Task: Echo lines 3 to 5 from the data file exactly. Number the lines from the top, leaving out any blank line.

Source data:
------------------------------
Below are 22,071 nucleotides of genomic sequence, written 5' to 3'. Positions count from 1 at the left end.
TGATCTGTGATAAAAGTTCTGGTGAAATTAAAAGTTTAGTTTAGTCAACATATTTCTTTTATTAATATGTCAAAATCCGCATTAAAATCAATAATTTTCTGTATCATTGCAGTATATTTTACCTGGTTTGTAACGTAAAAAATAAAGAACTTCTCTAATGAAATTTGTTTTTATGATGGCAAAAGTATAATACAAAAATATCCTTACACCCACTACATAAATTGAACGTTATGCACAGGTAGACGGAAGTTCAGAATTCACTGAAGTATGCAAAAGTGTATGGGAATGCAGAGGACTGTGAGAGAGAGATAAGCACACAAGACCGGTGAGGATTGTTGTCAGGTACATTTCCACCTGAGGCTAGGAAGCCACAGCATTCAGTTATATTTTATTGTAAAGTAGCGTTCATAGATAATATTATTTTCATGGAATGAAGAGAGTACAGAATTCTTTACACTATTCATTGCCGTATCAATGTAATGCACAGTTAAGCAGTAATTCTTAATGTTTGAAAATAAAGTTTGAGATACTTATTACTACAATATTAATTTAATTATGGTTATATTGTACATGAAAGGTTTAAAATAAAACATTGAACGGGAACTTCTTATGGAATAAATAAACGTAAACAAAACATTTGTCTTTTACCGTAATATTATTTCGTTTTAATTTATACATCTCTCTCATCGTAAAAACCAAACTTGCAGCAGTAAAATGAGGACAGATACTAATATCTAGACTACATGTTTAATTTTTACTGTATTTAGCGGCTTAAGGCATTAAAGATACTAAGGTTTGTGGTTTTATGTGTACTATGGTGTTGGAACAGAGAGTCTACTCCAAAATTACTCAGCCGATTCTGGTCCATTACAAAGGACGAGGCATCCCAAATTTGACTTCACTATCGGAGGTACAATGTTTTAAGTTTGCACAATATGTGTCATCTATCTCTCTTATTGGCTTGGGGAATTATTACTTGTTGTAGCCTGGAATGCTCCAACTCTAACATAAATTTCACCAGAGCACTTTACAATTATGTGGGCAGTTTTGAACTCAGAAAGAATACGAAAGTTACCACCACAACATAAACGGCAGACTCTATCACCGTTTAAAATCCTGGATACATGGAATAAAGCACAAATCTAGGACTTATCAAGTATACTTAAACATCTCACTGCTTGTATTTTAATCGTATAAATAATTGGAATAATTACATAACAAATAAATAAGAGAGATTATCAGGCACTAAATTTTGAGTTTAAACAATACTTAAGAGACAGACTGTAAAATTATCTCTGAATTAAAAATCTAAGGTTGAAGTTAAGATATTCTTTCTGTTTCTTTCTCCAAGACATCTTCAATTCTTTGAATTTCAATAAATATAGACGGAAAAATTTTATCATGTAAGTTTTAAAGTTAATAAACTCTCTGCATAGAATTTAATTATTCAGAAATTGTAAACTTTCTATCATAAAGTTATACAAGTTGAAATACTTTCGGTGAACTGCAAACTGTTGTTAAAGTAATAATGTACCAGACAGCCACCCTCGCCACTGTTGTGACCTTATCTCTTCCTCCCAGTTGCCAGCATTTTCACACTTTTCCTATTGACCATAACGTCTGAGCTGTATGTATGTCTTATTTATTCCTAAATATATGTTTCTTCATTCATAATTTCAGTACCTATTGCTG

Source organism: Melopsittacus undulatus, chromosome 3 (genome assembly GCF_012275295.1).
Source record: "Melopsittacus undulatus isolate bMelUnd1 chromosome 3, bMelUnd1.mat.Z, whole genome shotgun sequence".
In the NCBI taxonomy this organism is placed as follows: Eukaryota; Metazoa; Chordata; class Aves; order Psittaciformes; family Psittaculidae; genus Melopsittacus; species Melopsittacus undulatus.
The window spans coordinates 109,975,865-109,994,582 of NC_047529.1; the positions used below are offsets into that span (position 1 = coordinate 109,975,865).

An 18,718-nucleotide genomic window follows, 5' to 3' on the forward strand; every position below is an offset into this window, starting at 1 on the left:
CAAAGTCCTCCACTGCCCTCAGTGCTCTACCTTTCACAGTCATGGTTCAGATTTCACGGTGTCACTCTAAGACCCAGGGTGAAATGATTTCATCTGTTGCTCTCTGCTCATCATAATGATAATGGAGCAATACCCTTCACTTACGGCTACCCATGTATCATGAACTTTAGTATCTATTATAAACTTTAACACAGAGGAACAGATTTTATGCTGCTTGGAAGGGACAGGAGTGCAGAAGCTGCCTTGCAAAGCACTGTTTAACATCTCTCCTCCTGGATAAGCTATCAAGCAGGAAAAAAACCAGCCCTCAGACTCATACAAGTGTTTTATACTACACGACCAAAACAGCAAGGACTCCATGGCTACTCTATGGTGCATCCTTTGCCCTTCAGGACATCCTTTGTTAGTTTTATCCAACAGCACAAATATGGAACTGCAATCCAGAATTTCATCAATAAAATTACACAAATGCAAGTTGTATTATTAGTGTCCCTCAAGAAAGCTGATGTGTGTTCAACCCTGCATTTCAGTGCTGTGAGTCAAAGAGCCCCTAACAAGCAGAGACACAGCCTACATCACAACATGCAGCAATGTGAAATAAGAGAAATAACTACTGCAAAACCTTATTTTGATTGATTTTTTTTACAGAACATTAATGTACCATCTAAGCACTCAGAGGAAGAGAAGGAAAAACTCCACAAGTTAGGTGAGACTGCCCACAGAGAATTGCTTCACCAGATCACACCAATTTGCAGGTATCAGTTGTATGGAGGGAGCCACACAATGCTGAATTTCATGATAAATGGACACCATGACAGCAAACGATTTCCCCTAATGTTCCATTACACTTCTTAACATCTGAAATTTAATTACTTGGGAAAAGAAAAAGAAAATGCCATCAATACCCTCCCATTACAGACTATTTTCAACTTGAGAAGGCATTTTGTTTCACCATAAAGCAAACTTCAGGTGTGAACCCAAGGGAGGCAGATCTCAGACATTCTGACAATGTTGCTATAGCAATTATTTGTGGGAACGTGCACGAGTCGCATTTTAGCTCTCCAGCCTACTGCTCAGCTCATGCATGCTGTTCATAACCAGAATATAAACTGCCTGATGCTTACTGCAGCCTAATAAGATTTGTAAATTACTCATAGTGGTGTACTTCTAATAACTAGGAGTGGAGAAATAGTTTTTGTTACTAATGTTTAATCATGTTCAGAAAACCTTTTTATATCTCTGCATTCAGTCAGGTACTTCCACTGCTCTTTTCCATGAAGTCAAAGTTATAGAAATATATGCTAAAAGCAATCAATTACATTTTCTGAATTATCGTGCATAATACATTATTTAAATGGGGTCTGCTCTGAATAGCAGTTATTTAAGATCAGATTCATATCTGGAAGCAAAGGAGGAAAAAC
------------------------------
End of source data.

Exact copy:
Source organism: Melopsittacus undulatus, chromosome 3 (genome assembly GCF_012275295.1).
Source record: "Melopsittacus undulatus isolate bMelUnd1 chromosome 3, bMelUnd1.mat.Z, whole genome shotgun sequence".
In the NCBI taxonomy this organism is placed as follows: Eukaryota; Metazoa; Chordata; class Aves; order Psittaciformes; family Psittaculidae; genus Melopsittacus; species Melopsittacus undulatus.